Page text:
Democracy petition forces Sheffield to hold referendum
Sheffield residents are set to vote in a referendum on whether to the city council should be run in a different way.
It's Our City launched a petition in 2018 calling on the city to switch to the Modern Committee System, instead of its current Strong Leader Model.
The petition reached 26,000 signatures, meaning the council must hold a city-wide referendum on whether to switch.
The council said the vote will be held on or before local elections in May.
Legally, the council must publish proposals for a new operating model within six months of the referendum date.
Campaigners said if people vote for the MCS, it would mean more voices will be heard - but council leader Julie Dore believes the current system is fine.
The council said it was "developing options" for the city's MCS, with a report due within six months.
Councillor Terry Fox, deputy leader, said the review would include input from a cross-party group of councillors and stakeholders, to help inform the proposals for how a committee system could work.
The petition prompted several councillors, including ex-deputy leader Olivia Blake, to resign from the cabinet last month saying it was clear people want more "democracy" in Sheffield.
Woll Newall, from It's Our City, said Sheffield Council should have already sought expert advice on how to switch to a MCS in case a referendum was triggered.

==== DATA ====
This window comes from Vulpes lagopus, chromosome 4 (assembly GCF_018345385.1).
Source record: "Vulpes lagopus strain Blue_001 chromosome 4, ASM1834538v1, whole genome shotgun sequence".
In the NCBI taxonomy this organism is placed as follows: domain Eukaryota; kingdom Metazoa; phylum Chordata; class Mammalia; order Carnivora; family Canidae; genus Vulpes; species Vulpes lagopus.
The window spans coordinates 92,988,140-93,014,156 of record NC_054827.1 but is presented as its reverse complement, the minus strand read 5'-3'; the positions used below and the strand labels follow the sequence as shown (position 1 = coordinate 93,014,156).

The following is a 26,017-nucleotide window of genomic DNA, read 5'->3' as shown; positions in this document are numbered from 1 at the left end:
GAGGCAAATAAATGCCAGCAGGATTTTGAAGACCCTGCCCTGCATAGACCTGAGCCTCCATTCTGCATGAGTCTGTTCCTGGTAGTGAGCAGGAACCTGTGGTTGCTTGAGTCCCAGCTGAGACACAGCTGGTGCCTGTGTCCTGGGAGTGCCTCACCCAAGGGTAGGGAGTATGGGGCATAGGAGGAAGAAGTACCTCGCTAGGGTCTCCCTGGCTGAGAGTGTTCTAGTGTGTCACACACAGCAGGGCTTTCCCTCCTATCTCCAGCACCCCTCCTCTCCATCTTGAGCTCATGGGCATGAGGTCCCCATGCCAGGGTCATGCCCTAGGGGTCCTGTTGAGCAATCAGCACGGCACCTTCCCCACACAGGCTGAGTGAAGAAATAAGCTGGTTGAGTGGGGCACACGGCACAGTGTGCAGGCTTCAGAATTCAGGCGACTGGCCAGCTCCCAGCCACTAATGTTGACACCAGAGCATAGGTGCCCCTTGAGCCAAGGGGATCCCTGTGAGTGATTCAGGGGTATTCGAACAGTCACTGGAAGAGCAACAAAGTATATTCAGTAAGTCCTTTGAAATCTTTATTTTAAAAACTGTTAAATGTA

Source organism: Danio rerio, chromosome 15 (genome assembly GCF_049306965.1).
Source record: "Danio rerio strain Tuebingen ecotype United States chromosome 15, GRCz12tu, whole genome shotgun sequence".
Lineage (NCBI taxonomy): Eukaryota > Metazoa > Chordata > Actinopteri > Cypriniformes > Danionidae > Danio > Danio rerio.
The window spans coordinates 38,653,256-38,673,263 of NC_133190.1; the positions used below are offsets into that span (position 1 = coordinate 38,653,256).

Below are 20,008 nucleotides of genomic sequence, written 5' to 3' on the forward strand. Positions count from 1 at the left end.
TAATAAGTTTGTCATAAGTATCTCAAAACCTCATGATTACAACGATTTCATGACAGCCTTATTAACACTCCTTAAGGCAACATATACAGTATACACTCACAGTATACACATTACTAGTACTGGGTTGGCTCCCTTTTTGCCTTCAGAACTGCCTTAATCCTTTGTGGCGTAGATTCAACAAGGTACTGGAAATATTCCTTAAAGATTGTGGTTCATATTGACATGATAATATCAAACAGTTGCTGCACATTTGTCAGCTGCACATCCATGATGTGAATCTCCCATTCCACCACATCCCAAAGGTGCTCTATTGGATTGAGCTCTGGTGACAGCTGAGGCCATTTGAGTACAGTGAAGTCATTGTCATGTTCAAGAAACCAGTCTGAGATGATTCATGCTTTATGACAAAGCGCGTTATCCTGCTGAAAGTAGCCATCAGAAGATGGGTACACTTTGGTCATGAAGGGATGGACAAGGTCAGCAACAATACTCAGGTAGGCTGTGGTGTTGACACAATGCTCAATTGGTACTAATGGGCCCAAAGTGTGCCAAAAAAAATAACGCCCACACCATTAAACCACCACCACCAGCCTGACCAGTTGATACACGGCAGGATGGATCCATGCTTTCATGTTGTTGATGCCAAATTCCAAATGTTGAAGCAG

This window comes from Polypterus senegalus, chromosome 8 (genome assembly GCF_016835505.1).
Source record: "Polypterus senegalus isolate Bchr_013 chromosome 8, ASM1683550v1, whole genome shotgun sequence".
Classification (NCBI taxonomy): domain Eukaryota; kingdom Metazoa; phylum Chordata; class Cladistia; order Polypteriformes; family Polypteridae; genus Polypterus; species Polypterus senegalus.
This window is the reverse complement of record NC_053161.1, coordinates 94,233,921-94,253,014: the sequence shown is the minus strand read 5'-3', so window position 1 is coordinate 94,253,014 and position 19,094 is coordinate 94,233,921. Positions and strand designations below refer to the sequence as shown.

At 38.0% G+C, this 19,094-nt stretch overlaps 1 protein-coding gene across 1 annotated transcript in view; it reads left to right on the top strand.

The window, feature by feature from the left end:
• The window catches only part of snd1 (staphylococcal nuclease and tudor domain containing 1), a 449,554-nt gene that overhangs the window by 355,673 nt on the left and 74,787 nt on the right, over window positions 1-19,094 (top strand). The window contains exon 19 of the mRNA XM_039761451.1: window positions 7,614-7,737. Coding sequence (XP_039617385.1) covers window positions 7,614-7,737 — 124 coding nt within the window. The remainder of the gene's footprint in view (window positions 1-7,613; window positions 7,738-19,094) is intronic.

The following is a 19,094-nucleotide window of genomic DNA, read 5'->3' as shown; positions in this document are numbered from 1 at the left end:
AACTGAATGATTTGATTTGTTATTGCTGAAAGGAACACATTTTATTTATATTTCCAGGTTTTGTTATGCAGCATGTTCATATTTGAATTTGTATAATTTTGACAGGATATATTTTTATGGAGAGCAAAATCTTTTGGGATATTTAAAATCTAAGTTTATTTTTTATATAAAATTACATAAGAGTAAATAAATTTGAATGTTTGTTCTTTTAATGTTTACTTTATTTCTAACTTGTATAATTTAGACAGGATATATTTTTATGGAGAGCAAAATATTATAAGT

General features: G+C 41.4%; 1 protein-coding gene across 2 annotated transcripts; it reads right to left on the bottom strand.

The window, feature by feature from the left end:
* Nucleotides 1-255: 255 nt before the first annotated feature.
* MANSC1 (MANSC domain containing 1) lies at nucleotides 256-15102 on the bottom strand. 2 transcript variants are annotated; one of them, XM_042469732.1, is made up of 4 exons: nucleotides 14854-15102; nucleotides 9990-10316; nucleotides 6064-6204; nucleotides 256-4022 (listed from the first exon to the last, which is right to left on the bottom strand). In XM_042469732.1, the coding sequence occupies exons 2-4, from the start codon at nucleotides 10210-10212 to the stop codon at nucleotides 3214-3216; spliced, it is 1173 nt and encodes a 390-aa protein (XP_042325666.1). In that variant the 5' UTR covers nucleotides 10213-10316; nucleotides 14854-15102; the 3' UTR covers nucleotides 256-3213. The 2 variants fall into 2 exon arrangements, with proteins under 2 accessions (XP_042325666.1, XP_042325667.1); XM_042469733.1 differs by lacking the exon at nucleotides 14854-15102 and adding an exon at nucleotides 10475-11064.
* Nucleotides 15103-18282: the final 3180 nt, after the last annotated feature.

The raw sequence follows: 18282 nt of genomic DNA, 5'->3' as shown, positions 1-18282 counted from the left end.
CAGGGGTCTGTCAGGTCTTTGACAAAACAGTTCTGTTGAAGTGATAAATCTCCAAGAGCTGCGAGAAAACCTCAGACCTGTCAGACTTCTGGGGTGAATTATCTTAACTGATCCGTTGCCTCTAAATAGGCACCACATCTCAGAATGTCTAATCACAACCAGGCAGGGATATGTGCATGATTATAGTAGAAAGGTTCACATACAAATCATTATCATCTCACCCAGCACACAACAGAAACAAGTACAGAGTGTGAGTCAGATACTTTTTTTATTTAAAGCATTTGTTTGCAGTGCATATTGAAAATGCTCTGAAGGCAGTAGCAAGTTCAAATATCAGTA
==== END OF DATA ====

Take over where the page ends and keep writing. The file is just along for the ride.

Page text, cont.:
The petition needed 20,092 signatures to trigger a local referendum - but exceeded that with nearly 6,000 more names.
The Strong Leader Model
This is Sheffield Council's current operating a Strong Leader Model, where the majority party chooses a leader; in this case, Julie Dore.
Ms Dore chose nine councillors (out of the city's 84 elected councillors) to hold portfolios for areas such as Transport, Housing and Environment in the cabinet.
It's Our City said the nine cabinet councillors do not have to be from the same political party, although in Sheffield they always have been.
The cabinet has the power to make key decisions for the city, but legally the leader can override them.
Many people feel this model means the views of many councillors and constituents go unrepresented.
Modern Committee Systems
It's Our City said Sheffield should move to a MCS because it would mean more voices can be heard.
Each council designs its MCS according to its needs, and does not have to follow other authority models.
The campaigners said Sheffield could have eight or nine councillors in a small committee for each portfolio, with experts and representatives from voluntary and community organisations also appointed - for example, a homelessness charity could make representations to the housing committee.
Brighton and Reading are already using a MCS, while Chester East is adopting one after "years" of talks to design a suitable model.
Mr Newall, from It's Our City, said for democracy's sake the chair of each committee does not have to be from the same political party as the other councillors, and if adopted it would mean "more input from the people who know most about an issue".
The MCS is different from the old committee system that was used by councils before 2001.